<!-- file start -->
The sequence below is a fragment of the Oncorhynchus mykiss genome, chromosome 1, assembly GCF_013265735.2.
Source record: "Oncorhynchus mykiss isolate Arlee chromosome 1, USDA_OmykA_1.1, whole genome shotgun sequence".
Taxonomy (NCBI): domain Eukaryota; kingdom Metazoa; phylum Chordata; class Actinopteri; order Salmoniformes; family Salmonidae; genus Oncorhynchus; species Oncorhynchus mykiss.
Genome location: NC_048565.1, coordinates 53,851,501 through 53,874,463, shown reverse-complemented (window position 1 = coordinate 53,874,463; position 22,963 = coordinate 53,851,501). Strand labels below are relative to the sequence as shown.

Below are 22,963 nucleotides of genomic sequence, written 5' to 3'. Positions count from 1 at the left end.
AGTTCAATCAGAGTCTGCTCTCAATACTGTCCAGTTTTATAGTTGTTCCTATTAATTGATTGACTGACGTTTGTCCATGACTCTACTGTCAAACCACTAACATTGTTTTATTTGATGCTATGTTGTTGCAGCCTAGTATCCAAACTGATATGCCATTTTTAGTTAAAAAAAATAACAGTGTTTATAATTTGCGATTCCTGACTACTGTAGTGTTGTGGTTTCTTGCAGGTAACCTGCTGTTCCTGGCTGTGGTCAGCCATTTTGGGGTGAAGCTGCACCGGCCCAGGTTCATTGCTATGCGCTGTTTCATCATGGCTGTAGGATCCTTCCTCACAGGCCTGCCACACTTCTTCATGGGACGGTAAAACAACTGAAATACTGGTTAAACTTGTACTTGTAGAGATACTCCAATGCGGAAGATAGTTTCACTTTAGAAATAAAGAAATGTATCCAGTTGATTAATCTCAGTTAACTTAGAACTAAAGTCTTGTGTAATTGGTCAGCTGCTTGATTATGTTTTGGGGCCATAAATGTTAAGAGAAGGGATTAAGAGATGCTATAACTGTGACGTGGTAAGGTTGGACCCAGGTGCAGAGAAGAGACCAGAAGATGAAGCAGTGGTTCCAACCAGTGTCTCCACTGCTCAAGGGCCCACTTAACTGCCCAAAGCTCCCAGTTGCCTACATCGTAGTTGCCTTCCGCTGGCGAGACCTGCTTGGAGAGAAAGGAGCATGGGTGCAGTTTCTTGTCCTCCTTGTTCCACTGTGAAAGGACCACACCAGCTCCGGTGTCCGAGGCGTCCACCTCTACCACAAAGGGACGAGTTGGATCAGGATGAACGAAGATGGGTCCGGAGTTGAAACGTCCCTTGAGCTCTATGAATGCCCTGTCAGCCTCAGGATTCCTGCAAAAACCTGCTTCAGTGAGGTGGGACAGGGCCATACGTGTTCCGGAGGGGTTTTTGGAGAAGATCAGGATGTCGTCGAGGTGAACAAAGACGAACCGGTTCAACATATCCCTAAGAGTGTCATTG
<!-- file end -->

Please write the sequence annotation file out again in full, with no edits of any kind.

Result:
The sequence below is a fragment of the Oncorhynchus mykiss genome, chromosome 1, assembly GCF_013265735.2.
Source record: "Oncorhynchus mykiss isolate Arlee chromosome 1, USDA_OmykA_1.1, whole genome shotgun sequence".
Taxonomy (NCBI): domain Eukaryota; kingdom Metazoa; phylum Chordata; class Actinopteri; order Salmoniformes; family Salmonidae; genus Oncorhynchus; species Oncorhynchus mykiss.
Genome location: NC_048565.1, coordinates 53,851,501 through 53,874,463, shown reverse-complemented (window position 1 = coordinate 53,874,463; position 22,963 = coordinate 53,851,501). Strand labels below are relative to the sequence as shown.

Below are 22,963 nucleotides of genomic sequence, written 5' to 3'. Positions count from 1 at the left end.
AGTTCAATCAGAGTCTGCTCTCAATACTGTCCAGTTTTATAGTTGTTCCTATTAATTGATTGACTGACGTTTGTCCATGACTCTACTGTCAAACCACTAACATTGTTTTATTTGATGCTATGTTGTTGCAGCCTAGTATCCAAACTGATATGCCATTTTTAGTTAAAAAAAATAACAGTGTTTATAATTTGCGATTCCTGACTACTGTAGTGTTGTGGTTTCTTGCAGGTAACCTGCTGTTCCTGGCTGTGGTCAGCCATTTTGGGGTGAAGCTGCACCGGCCCAGGTTCATTGCTATGCGCTGTTTCATCATGGCTGTAGGATCCTTCCTCACAGGCCTGCCACACTTCTTCATGGGACGGTAAAACAACTGAAATACTGGTTAAACTTGTACTTGTAGAGATACTCCAATGCGGAAGATAGTTTCACTTTAGAAATAAAGAAATGTATCCAGTTGATTAATCTCAGTTAACTTAGAACTAAAGTCTTGTGTAATTGGTCAGCTGCTTGATTATGTTTTGGGGCCATAAATGTTAAGAGAAGGGATTAAGAGATGCTATAACTGTGACGTGGTAAGGTTGGACCCAGGTGCAGAGAAGAGACCAGAAGATGAAGCAGTGGTTCCAACCAGTGTCTCCACTGCTCAAGGGCCCACTTAACTGCCCAAAGCTCCCAGTTGCCTACATCGTAGTTGCCTTCCGCTGGCGAGACCTGCTTGGAGAGAAAGGAGCATGGGTGCAGTTTCTTGTCCTCCTTGTTCCACTGTGAAAGGACCACACCAGCTCCGGTGTCCGAGGCGTCCACCTCTACCACAAAGGGACGAGTTGGATCAGGATGAACGAAGATGGGTCCGGAGTTGAAACGTCCCTTGAGCTCTATGAATGCCCTGTCAGCCTCAGGATTCCTGCAAAAACCTGCTTCAGTGAGGTGGGACAGGGCCATACGTGTTCCGGAGGGGTTTTTGGAGAAGATCAGGATGTCGTCGAGGTGAACAAAGACGAACCGGTTCAACATATCCCTAAGAGTGTCATTG